EDITOR *paid service
While the editor has my book, I'm usually working on other projects (typically a second draft revision).

The editor hands me back my manuscript and it's bleeding with errors and issues. Part of me wants to curl up with a bottle of whiskey and cry, but I'd seriously worry if an editor handed me back a fairly clean document. Their job is to spot the issues that you don't see, like style rules in whether a movie name should be in italics or quotes. Hyphens, word repeats, redundancy, speech tags, wrong words, grammar, punctuation, and the list goes on. It takes me days to go through because I review each one and will even research if it's not a rule I'm familiar with. Sometimes the rules are grey, and we'll go back and forth over things like: should jerk-off be hyphenated or not?

PROOFREADER *paid service
It's always good to have another set of eyes look at your manuscript to catch the simple things.

This is just when I get the document back to fix the errors. The reason why this can take a couple days is that sometimes a suggestion to modify a word or add punctuation can create a problem in which I have to rewrite or delete the sentence.

OOPS DETECTION *paid service
This is a final level of proofreading where yet another set of eyes reviews my manuscript for basic errors.

Now, I could just leave it at that. After all, by this time I've had up to nine eyeballs on my manuscript, excluding my own self edits. But, onward....

This is something I would recommend every author do in their final step, whether they do it themselves or have an assistant help. You would be surprised what your brains sees that isn't really there. I can (and have) read out loud and missed errors because my mind is seeing the word "ON" which is not actually on the page. During text to audio, the most common errors I'll find are dropped words in a sentence. Otherwise, it's usually a word repeated more than once in a sentence or paragraph. Only once in a blue moon do I catch a typo, and usually it's a case of something like "compliment" instead of "complement," which are homonyms. You won't catch that if you're just listening to the audio, which is why I read along while listening.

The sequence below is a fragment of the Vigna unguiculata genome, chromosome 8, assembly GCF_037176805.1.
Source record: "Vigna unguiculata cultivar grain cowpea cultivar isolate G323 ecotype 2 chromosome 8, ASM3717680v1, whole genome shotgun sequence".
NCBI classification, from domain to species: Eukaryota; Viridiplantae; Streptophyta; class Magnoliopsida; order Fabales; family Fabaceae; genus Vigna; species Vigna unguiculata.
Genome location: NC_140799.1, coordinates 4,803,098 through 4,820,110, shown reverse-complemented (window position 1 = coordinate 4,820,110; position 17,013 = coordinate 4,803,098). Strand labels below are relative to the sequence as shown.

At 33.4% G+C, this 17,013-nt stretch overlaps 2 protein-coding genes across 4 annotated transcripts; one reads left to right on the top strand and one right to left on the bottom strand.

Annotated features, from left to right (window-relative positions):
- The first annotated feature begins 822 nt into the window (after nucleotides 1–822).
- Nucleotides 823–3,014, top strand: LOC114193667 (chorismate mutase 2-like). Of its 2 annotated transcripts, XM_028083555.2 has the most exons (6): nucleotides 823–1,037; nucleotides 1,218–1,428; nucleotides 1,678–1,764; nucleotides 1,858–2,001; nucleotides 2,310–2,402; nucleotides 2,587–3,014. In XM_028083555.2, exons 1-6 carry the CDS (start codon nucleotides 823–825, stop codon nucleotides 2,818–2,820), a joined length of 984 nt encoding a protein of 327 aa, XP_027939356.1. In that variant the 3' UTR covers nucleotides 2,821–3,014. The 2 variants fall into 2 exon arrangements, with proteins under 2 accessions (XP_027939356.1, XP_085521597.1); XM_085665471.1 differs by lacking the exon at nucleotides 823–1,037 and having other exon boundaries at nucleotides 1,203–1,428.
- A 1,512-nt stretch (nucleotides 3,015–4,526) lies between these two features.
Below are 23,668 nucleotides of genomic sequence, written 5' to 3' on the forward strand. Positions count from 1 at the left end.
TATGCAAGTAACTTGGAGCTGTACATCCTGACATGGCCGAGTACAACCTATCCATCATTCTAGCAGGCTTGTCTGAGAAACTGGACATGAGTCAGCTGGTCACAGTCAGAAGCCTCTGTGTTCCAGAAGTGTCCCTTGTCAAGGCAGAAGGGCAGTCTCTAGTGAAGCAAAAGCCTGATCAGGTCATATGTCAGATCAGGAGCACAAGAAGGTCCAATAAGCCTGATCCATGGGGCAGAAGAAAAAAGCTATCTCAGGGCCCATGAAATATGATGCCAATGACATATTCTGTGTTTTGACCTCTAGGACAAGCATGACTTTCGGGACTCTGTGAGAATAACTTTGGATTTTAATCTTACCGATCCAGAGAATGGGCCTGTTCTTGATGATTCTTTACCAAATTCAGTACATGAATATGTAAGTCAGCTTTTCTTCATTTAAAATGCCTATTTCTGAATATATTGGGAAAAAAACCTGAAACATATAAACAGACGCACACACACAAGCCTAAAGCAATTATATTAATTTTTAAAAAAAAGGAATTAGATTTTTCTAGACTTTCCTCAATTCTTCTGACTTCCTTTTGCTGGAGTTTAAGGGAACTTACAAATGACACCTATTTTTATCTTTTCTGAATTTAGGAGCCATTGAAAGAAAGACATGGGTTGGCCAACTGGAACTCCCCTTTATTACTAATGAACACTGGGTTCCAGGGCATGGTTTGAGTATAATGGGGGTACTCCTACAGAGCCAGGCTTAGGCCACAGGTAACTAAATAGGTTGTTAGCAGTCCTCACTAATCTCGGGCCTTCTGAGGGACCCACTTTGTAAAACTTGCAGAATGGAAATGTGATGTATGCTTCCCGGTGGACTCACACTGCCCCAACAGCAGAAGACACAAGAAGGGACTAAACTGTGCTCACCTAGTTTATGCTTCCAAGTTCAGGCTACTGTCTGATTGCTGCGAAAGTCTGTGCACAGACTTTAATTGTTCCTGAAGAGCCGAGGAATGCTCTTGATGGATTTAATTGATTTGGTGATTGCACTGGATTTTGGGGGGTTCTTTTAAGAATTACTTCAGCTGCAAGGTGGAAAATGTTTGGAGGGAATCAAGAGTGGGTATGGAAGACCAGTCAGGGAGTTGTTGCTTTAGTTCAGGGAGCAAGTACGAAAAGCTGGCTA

Errors will still manage to slip through, because no process is foolproof. This is why I've tried to create as many steps as possible prior to the editor and even after. If you go back to my earlier works, you'll find more issues since I didn't have all these processes in place. But now I have peace of mind that when I publish a book, I've done the utmost in putting out a solid piece of work I can be proud of - one that wasn't rushed and tells the story the way it was meant to be.

And what's awesome? When I can get ahead of schedule and sneak in a secret project. I have at least one coming in 2016.

Happy reading.


  1. As a reader, I very much appreciate the extra effort. I've seen so many self published books that desperately need the attention of a copyeditor. Missing words, wrong words, misused homophones, etc. The errors leap out at me and distract me from the story (and sometimes the homophones put some pretty strange mental images in my head).

  2. I truly appreciate the work you do to make the reader's experience as enjoyable as possible. I hate being distracted by the lack of editing on a book i have paid for. I have stopped reading halfway through a book where the story is good but the editing was so bad i couldn't continue. The author goes on my list of authors i will not purchase from again. To give you a cringe-worthy example, i was struggling to read a book with a great story but an author who was making mistakes nearly every line. Halfway thru the book, during a sex scene, the female's scent was referred to as a " rank odor". That did it. I closed the book, wrote a one star review with sample quotes in the book and flagged the author so i would never buy from her again.

  3. You are awesome. That's all!